/ UKC Travel Insurance

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Andy Hyslop - UKC on 20 Apr 2004
[UKC Travel Insurance, 7 kb]
UKC Travel Insurance in association with Snowcard

  • Up to 50% cheaper than the alternatives
  • No membership requirements or extra subscriptions to pay
  • You will be dealing with a specialist company, founded in 1990, with an excellent reputation for customer service
  • Underwritten by Fortis, one of the worlds largest insurance companies

    Flexible to suit your needs

  • No need to double-insure risks, such as baggage already covered on your household insurance
  • Doesn't include ski insurance unless you want it
  • Premium is based on the exact duration of your trip and not fixed time periods

    Some Examples of Trips and Premiums

  • Bouldering and Sport Climbing in Europe for 7 days From £19
  • Annual multi trip - Rock Climbing Worldwide from From £89
  • Alpine Climbing in Chamonix for 2 weeks From £39
  • Annual multi trip - Climbing & Mountaineering activities up to 6500m worldwide From £105

    For more details follow this link http://www.ukclimbing.com/articles/insurance.html
  • In reply to Andy Hyslop - UKC:
    I have used them for years - and really rate them. The only claim (a cancellation due to an accident) was dealt with very efficiently. The form is a bit of a battle though!!

    Chris
    Andy Hyslop - UKC on 20 Apr 2004
    In reply to Chris Craggs:

    The new UKC entry page is more 'Climber Friendly' so if you follow the links from here you should find the forms easier to use in future.
    bhorisk on 20 Apr 2004 - 82-41-4-243.cable.ubr01.edin.blueyonder.co.uk
    In reply to Andy Hyslop - UKC:

    I made a rather large claim on snowcard a couple of years ago (helicopter rescue, nurse escorted flight back to the UK on a stretcher etc) and they were great. Everything was very efficient, and I didn't have to pay for anything up front.

    Highly recommended.

    Brian.
    www.horisk.com
    sutty on 21 Apr 2004
    In reply to Chris Craggs:

    I found getting covered quite easy, it is sorting out the various permutations that takes care and time to sort out. Even with pre existing medical conditions they sorted it out in half a day.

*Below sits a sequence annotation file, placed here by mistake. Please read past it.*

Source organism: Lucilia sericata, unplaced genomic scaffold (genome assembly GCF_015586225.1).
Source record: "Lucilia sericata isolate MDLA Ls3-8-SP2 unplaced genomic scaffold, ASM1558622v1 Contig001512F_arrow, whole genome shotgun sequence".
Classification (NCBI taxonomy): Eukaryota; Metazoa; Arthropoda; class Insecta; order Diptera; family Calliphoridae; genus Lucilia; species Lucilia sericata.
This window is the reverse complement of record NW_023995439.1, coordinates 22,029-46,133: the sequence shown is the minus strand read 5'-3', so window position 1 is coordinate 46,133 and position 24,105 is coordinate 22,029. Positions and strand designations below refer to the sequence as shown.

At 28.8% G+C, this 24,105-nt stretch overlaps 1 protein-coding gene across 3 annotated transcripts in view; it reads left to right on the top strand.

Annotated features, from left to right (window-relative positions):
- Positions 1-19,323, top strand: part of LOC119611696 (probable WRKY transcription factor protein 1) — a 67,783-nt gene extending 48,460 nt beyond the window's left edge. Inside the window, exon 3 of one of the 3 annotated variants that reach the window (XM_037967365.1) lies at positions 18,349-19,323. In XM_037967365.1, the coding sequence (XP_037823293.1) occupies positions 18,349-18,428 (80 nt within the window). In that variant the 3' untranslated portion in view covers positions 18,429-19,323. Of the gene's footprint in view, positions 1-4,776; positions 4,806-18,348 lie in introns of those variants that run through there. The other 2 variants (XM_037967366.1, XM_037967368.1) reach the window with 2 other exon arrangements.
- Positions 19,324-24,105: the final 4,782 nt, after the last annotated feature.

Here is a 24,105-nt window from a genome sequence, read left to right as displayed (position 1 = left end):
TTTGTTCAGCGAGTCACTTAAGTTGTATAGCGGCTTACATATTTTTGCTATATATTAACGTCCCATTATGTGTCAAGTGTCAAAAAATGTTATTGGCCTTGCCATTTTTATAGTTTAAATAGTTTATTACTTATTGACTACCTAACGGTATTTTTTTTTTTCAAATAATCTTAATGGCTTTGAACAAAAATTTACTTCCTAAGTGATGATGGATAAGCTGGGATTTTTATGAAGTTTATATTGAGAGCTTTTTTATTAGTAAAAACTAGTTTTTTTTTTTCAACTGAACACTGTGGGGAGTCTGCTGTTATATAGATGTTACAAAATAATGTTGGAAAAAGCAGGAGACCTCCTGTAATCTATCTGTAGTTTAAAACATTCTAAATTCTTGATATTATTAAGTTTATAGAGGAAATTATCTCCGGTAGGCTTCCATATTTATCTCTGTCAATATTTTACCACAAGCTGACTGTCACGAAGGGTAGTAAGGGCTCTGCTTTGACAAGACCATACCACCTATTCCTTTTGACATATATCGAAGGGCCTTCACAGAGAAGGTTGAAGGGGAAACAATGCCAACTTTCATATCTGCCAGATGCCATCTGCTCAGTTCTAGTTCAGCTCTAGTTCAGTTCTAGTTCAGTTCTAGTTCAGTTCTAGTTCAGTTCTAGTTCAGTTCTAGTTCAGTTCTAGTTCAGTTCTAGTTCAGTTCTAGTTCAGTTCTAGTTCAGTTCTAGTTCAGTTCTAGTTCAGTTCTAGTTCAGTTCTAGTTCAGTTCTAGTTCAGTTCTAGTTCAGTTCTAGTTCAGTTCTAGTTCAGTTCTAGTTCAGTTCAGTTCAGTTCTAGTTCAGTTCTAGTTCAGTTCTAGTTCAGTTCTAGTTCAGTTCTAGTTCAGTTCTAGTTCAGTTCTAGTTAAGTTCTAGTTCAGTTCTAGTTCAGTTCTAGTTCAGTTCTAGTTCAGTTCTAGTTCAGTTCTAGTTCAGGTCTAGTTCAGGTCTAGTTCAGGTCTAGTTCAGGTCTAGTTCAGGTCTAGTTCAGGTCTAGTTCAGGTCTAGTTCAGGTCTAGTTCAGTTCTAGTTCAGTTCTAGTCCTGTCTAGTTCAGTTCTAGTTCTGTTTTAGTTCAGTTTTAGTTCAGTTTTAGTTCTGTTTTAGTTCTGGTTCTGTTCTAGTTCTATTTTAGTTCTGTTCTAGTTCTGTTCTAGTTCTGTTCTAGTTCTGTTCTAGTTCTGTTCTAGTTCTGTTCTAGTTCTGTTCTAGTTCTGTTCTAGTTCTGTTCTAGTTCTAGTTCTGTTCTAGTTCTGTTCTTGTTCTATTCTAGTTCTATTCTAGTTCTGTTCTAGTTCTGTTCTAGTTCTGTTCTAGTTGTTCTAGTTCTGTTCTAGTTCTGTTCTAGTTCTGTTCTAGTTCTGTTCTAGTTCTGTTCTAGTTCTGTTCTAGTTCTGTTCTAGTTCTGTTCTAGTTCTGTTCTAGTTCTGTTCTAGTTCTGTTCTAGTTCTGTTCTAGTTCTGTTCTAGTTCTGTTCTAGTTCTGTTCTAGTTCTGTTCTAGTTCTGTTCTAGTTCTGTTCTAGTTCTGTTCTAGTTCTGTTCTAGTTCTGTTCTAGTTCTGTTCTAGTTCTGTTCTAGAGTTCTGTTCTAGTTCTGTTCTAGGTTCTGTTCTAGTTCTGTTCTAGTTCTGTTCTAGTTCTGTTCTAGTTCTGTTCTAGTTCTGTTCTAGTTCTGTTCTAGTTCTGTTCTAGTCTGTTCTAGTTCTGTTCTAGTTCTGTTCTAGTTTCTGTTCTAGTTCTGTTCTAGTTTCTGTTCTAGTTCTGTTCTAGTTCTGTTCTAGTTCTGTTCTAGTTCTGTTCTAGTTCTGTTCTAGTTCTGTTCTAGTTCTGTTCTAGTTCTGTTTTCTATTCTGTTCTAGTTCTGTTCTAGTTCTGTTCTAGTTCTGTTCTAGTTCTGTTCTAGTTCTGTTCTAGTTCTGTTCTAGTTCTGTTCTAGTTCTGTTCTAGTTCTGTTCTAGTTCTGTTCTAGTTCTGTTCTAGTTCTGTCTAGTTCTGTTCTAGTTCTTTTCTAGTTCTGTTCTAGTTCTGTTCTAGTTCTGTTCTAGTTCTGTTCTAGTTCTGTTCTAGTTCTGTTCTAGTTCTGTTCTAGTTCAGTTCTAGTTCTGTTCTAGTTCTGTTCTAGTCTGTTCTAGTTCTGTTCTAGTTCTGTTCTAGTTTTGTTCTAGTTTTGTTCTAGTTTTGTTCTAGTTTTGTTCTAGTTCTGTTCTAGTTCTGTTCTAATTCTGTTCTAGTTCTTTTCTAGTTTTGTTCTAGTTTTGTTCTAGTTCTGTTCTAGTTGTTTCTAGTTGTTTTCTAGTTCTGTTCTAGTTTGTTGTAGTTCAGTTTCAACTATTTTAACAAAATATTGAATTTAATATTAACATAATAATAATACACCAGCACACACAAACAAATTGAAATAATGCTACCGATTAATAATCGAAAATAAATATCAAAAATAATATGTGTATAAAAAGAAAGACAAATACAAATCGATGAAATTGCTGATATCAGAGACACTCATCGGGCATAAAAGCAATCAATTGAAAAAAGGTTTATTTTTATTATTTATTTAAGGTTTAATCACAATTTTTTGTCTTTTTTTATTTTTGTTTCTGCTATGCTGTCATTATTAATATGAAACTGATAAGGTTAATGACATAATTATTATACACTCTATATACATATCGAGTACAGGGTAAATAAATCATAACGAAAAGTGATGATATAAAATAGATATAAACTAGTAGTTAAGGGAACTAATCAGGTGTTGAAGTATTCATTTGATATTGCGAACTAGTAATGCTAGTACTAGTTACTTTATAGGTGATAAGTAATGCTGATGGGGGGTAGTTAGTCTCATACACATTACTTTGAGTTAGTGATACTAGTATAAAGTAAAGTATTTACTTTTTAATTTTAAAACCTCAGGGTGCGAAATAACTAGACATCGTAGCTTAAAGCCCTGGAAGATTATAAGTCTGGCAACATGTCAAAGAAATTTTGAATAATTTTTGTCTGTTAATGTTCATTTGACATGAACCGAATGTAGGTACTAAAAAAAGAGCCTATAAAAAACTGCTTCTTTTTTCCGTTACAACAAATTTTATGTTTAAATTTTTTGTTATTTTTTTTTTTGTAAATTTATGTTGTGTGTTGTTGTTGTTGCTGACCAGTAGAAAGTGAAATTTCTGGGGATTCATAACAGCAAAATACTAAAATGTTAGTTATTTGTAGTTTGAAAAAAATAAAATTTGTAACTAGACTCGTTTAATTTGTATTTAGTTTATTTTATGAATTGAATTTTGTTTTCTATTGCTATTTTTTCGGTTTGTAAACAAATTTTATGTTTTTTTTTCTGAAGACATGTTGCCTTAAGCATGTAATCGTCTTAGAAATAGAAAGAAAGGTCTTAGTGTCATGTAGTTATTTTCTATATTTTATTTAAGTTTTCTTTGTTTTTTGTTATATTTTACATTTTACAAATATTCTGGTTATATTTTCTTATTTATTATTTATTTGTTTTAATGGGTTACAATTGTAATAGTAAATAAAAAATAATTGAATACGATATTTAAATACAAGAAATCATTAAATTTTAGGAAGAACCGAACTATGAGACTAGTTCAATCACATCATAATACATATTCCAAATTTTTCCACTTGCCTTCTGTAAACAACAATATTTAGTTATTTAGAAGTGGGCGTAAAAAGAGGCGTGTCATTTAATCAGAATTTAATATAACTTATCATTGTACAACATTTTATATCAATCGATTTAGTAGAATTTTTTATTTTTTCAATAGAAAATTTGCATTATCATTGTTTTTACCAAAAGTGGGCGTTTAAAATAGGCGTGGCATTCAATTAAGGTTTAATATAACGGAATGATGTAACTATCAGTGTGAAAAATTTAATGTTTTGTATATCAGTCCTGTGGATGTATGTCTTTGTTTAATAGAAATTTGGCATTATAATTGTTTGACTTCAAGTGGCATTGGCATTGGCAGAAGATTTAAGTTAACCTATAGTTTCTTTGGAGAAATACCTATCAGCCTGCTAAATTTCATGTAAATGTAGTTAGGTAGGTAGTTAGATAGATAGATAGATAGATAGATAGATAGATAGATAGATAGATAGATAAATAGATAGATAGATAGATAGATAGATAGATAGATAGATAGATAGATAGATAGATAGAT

Not needed to claim off them so do not know what they are like there but have had good reports.
    Paul at work - on 21 Apr 2004
    In reply to Andy Hyslop - UKC:

    These replies are starting to sound like a television car insurance advert!

    Simon White - on 21 Apr 2004
    In reply to Paul at work:

    "Calm down dear! It's only a commercial!"

    M Winner
    Fiend - on 21 Apr 2004
    In reply to Andy Hyslop - UKC:

    Very good idea this, particularly now the Foundry travel one has disappeared. I might well be using it for trips.
    P'Nut - on 21 Apr 2004
    In reply to Andy Hyslop - UKC:

    Ah damn it just booked last night with BMC. Oh well, next time gadget.

    Nuts
    Wibble Wibble - on 22 Apr 2004
    In reply to P'Nut:

    Don't worry matey I compared a years world wide alpine mountaineering/trekking peak policy and it was only £14 cheaper than the BMC one, although that is 5% I guess. Always view the 'from' costs with caution.
    Jonathan Lagoe - UKC - on 22 Apr 2004
    In reply to Wibble Wibble:

    The saving depends entirely on what cover options you want. Snowcard gives you a lot of flexibility on what you want covered. BMC package more things together and in a different way - so you take your choice.

    I saved about £100+ on a worldwide annual mountaineering/trekking policy. I don't want possessions cover (obligatory on BMC last time I looked) and cancellation cover (ditto). I'm going to ski, but only for a week at the most.

    My possessions are already covered on my household insurance, I'm quite happy to risk cancellation on a cost/benefit analysis.

    What I really want from mountaineering insurance is to know that I will get carted off if I have an accident anywhere in the world, and have medical costs and repatriation covered in a bombproof way.

    That's what I've got for £112 a year with Snowcard. Someone please correct me if I'm wrong, but that looks like £214 plus membership costs on the BMC scheme.
    Wilbur - on 22 Apr 2004
    In reply to Andy Hyslop - UKC:

    have used it for this weekend...
    bernard milanovic on 29 Apr 2004 - CPE-144-137-145-198.qld.bigpond.net.au
    In reply to Jonathan Lagoe - UKC: I havn't had a chance to use the snowcard insurance but i wasn't to impressed with the BMC offering. I got a years insurance for rockclimbing, then went off on a 6 month trip. Had my stuff stolen from the car in Italy, and they wouldn't pay because i had been out of the UK for longer than 90 days consecutively.

    It was in the fine print i guess, so i had to take it on the chin, but my travel partner who had joined me later on the trip was paid out (only 46 days.). You think that if you buy a years coverage you should be able to travel for that long. Just another story of insurance company trying to wriggle out of their responsibilities. I would be inclined to try a different company next time.
    O Mighty Tim on 30 Apr 2004 - 19.162.36.139 [136.8.159.11]
    In reply to Simon White: I take it you've SEEN Sutty?
    He's Michael's younger brother...
    Conan - on 01 May 2004
    In reply to Andy Hyslop - UKC:

    It's just a pity they dont do high altitude cover.
    In reply to Conan: